Is there a "Minnesota Mafia" in rock criticism?
Rock critics who have lived in Minnesota don't have a shared email list
or a secret handshake or an underground lair. If they did, it would have
been a snap to write this introduction to their history and influence--plus
I'd have a place to put my shark tank. As it is, I'm weeks behind getting
this piece in, and the only thing I can find that truly unites the prairie
home music literati are the following reluctantly acknowledged coincidences:
1. A disproportionate number of professional music journalists seem to
have spent time in the Twin Cities.
2. These people are everywhere. Examples are too numerous to list, but let's just say that if you
killed everybody who ever lived in Minnesota, Spin would be out of about a
dozen writers and two editors. The Village Voice, Rolling Stone, The
Washington Post, Entertainment Weekly, Jane, NPR's All Things Considered,
Maximumrocknroll, and countless other outlets would be short of regular
contributors. A Prairie Home Companion and Request Magazine
would disappear. And Greil Marcus would have to find new articles to
teach in his Princeton class on criticism. In other words, civilization as we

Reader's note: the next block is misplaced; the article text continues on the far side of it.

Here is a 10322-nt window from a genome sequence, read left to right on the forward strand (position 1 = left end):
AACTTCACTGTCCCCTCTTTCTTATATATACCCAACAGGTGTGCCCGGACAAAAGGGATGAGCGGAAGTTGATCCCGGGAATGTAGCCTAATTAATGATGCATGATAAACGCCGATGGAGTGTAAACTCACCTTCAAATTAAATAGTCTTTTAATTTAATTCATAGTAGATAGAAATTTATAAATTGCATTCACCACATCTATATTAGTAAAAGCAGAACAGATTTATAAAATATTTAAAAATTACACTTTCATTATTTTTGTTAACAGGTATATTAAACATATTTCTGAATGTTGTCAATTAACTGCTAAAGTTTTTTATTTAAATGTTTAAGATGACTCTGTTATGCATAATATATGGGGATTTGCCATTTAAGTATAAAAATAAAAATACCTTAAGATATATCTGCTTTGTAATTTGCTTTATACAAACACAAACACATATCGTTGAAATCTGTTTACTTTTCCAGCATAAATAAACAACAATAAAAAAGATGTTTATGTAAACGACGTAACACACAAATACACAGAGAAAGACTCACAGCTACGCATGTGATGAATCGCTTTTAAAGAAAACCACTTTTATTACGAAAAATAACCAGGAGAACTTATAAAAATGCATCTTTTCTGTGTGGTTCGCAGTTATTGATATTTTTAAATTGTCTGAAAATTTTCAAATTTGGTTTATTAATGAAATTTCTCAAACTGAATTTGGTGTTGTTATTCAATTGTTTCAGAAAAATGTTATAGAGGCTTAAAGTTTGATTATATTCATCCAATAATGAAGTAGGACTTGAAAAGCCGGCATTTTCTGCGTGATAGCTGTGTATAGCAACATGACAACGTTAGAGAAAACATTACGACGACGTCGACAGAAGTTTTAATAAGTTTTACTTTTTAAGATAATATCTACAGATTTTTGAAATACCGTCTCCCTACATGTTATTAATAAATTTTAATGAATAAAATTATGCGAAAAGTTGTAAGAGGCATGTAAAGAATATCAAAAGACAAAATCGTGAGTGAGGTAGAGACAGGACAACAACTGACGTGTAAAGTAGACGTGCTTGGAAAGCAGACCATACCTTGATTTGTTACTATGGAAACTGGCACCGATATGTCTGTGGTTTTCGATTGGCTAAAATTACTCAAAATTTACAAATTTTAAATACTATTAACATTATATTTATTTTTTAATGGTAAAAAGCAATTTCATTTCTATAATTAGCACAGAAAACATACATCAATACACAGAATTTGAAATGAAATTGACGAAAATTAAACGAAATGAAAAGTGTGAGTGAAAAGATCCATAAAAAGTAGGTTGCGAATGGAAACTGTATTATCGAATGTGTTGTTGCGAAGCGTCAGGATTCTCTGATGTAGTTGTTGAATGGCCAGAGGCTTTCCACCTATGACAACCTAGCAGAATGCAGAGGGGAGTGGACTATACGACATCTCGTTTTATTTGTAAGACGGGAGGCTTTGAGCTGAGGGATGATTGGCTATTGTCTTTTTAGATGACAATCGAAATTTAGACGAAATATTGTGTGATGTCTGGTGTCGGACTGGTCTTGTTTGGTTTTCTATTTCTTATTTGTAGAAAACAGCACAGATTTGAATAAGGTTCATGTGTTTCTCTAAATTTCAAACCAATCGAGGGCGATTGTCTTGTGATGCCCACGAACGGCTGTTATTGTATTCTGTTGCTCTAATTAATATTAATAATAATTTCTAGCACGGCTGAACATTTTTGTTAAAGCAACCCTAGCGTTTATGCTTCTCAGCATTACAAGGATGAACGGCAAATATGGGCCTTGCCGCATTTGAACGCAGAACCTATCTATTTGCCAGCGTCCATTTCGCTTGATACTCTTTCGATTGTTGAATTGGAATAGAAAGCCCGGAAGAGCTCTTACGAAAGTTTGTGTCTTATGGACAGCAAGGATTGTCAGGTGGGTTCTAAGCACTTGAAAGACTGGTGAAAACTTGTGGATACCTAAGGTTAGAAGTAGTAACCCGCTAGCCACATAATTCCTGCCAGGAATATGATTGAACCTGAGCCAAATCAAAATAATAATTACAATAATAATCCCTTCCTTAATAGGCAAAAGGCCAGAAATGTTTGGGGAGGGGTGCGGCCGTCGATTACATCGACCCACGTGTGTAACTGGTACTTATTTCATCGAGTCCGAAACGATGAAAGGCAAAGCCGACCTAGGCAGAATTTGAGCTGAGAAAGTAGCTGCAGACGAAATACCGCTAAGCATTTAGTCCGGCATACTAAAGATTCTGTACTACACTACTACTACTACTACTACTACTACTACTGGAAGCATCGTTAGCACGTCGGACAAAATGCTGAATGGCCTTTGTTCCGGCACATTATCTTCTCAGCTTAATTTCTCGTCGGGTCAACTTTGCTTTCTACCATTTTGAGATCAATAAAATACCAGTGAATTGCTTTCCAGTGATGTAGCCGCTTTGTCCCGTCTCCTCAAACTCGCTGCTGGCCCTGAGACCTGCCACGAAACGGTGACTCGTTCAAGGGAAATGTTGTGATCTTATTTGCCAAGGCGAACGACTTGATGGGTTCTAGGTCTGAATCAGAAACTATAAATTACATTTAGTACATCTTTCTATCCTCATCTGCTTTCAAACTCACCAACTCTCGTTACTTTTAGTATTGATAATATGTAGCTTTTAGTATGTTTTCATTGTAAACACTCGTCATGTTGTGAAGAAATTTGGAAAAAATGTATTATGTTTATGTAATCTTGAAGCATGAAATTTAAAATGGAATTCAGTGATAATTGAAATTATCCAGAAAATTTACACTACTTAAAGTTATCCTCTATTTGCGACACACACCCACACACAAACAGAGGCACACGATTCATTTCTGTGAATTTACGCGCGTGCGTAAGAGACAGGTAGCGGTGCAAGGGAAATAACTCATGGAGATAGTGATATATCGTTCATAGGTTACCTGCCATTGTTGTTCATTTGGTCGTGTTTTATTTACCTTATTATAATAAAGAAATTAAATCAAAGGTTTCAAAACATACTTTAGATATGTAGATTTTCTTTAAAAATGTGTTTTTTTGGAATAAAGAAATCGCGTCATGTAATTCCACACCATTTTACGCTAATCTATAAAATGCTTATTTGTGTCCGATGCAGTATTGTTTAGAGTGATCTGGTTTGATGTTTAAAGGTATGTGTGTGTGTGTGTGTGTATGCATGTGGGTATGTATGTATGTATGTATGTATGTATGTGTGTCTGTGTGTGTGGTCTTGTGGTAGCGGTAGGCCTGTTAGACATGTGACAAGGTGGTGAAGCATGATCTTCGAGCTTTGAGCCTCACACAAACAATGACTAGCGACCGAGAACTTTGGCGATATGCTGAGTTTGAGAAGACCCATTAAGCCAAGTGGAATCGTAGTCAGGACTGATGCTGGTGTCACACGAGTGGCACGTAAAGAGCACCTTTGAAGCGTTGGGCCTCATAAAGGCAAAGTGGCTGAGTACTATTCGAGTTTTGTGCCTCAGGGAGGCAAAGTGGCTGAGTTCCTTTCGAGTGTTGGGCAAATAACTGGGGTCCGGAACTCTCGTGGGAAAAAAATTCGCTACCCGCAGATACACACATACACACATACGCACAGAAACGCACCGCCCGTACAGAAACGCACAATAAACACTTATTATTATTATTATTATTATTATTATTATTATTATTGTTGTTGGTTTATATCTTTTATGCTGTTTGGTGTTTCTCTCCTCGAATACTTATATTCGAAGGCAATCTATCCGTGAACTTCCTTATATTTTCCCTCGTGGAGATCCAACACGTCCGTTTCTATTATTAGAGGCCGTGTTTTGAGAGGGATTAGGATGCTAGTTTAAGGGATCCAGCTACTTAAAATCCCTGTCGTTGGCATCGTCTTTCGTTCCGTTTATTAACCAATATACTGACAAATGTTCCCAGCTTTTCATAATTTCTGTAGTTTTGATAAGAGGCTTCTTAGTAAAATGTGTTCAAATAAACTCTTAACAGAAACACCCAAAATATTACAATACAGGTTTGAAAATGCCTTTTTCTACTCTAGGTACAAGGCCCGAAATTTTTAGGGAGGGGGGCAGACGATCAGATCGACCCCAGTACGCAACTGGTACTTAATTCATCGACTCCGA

know it would implode.
The more serious question I've been posing to people in the course of
writing this piece is this: Why? What is it about Minnesota that
connects, for instance, longtime music journalist Tony Glover (the harmonica
legend of Koerner, Ray & Glover and author of a new book, Blues With a Feeling:
The Little Walter Story) to... say, a hapless fraud such as myself?
One answer is widely agreed upon: the enduring influence of the now
defunct weekly arts section at the Minnesota Daily (the student newspaper of
the University of Minnesota, Twin Cities). This was where Glover got his
start in the 1960s, and where I did the same in the 1990s. The arts section
launched Garrison Keillor, Bob Dylan, Request senior editor Jim Meyer,
City Pages editor Steve Perry, and countless others. Before it was dissolved
as an independent entity in 2000, A&E was one of the few places in town
where young critics could stretch out, experiment, and be really, really bad.
The importance of such freedom can't be overstated. Remember, as late
as the mid-1970s, mainstream newspapers were still catching up with the rock